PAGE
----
The Business Development Group of Wayzata and Federated Department Stores say they're calling off discussions about a sale of Fingerhut. The two parties have been holding talks since January, shortly after Federated announced it would shut down the company if no buyer could be found. The business development group says new requirements from a credit rating agency were a major factor in the decision to terminate discussions.
There's been little word about the discussions to buy Fingerhut since 3,300 employees were laid off a month ago. About 2,400 of the jobs cut were in Minnesota. At the time, one state official said the company's outlook dimmed with every passing day.
Marshall Masko, with the Business Development Group, says the end of discussions is extremely disappointing. "We've put roughly 14 or 15 weeks, almost seven days a week, into this and we were really hoping that we would be able to pull a rabbit out of the hat," he said. "We knew it was tough going in, but we always felt we had a good shot at pulling it off."
Masko says the group had already begun planning how to restart the enterprise, including decisions on calling back employees. He says one of the major problems stems from a decision by a debt rating agency that required more collateral. Masko says that effectively would have left the operation with no working capital to finance operations.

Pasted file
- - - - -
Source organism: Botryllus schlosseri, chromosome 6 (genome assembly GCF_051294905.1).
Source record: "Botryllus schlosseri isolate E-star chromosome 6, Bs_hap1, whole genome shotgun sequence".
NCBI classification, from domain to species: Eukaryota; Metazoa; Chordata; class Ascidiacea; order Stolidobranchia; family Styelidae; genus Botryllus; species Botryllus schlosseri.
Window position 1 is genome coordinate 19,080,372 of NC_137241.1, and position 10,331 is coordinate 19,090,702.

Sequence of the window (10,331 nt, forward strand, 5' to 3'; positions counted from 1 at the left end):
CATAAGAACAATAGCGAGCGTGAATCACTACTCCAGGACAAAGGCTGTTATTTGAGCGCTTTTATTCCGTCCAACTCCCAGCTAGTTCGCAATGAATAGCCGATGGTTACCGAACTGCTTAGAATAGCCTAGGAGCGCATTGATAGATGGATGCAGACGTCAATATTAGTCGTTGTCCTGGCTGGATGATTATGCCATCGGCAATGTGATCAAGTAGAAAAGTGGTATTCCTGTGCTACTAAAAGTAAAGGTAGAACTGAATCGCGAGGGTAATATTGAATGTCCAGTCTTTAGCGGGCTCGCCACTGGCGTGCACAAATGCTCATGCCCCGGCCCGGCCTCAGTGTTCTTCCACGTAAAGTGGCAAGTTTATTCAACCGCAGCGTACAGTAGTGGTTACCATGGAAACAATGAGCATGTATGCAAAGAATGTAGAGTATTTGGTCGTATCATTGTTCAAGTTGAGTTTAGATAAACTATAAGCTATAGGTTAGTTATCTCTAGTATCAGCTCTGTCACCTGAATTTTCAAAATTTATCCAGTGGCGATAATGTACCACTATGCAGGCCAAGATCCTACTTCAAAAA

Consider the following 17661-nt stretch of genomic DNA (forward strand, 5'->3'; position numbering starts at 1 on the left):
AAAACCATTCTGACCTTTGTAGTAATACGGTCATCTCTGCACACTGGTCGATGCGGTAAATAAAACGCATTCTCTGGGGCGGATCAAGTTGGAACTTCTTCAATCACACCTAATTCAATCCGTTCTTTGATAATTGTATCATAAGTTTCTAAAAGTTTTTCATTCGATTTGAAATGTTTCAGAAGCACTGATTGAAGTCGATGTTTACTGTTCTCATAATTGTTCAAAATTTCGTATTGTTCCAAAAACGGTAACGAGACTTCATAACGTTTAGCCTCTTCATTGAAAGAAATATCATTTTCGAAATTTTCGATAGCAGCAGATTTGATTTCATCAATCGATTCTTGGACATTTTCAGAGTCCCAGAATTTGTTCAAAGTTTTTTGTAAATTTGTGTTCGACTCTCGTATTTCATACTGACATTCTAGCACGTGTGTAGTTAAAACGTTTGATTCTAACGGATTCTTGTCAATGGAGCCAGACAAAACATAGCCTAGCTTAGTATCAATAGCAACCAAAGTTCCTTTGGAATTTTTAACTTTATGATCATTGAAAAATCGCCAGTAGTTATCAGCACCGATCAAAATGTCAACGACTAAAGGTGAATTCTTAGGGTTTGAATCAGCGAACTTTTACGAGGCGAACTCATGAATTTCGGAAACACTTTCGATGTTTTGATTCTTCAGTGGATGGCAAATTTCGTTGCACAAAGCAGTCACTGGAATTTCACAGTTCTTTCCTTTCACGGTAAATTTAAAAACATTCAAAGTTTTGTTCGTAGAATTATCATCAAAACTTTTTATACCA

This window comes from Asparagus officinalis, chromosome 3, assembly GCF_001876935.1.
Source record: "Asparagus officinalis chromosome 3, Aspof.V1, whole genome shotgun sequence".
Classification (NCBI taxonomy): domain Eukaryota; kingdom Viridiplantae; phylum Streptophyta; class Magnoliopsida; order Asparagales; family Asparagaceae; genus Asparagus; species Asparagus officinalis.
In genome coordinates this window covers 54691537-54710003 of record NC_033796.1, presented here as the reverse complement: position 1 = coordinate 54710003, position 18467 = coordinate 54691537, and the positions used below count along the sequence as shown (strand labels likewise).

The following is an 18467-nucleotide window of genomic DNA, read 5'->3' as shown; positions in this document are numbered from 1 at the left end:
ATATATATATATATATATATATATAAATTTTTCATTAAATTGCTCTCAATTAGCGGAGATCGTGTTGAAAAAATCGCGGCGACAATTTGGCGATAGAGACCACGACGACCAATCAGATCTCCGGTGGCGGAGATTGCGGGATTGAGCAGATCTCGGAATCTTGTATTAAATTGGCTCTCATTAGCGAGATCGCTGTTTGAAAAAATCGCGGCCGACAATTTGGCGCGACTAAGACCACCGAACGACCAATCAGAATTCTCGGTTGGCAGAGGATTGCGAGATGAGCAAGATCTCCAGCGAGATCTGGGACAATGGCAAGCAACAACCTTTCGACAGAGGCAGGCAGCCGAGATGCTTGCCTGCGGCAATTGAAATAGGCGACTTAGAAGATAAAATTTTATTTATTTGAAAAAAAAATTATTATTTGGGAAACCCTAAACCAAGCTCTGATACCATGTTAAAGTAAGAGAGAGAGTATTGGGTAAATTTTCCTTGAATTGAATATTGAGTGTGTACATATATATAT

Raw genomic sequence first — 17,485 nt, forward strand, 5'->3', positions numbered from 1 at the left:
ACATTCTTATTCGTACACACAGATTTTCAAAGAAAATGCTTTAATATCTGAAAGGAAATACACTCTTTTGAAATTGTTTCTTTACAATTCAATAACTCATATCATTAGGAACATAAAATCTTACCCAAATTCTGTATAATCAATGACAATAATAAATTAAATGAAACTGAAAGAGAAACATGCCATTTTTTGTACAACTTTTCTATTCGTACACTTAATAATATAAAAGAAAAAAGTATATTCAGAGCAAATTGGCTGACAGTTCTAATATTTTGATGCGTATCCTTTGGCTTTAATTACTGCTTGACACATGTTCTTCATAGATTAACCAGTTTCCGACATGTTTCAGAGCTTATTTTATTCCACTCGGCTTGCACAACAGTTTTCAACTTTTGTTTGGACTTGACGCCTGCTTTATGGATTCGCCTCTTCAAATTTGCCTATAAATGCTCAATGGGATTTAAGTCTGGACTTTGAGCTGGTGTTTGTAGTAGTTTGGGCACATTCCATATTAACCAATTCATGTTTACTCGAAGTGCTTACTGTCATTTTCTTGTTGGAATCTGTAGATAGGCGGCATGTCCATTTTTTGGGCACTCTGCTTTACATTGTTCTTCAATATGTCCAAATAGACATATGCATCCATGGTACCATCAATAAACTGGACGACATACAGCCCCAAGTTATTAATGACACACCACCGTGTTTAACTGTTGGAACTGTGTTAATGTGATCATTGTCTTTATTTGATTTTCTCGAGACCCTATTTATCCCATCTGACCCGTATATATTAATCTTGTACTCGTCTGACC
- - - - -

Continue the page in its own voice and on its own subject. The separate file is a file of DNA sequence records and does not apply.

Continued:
"In terms of how much more capital you'd have to come up with, it's anybody's guess, and it depends on how aggressively you would restart the business, but it could be as much as 100 million dollars or more," Masko said.
Federated officials could not be reached for comment. A prepared statement says they will pursue the potential sale of individual Fingerhut assets with third parties, with an emphasis on preserving as many jobs as possible. They'll also wind down the Fingerhut catalog operation over the next 30 days.
The action throws the spotlight on an offer submitted by former Fingerhut CEO Ted Deikel and his partner Tom Petters of Eden Prairie. They have submitted what they've characterized as a backup offer. Their spokeswoman, Mary Pernula, says they remain interested, but are saddened by all the job losses at Fingerhut.
St. Cloud Mayor John Ellenbecker says he's disappointed at Monday's development. The city is home to a major Fingerhut facility, which employed 2,700 before the January announcement.
Ellenbecker says it looks as though Fingerhut will be sold off in pieces, a fate the city was hoping to avoid. "The Petters -Deikel group is still out there. One would hope that now if in fact Mr Lytle's group is no longer involved that they would resurrect their efforts," the mayor said. "I'll be attempting to contact them also, just, to see where they are, but my understanding is that at this point we're simply at a point where Federated will be attempting to market the individual assets of Fingerhut as opposed to Fingerhut as a whole."
For some employees, the anouncement was not a surprise. Arnold Bluhmker, who worked at Fingerhut for 16 years before being laid off in January, says many Fingerhut workers have moved on, but still hope to get their jobs back somehow.
"A lot of people did find different jobs, but with people that got 10, 12 to 18 years in you know they hate to lose that," Bluhmker said.
It's not clear how much time is left for the roughly 2,300 Fingerhut employees remaining in Minnesota. More job cuts were scheduled to take effect in June.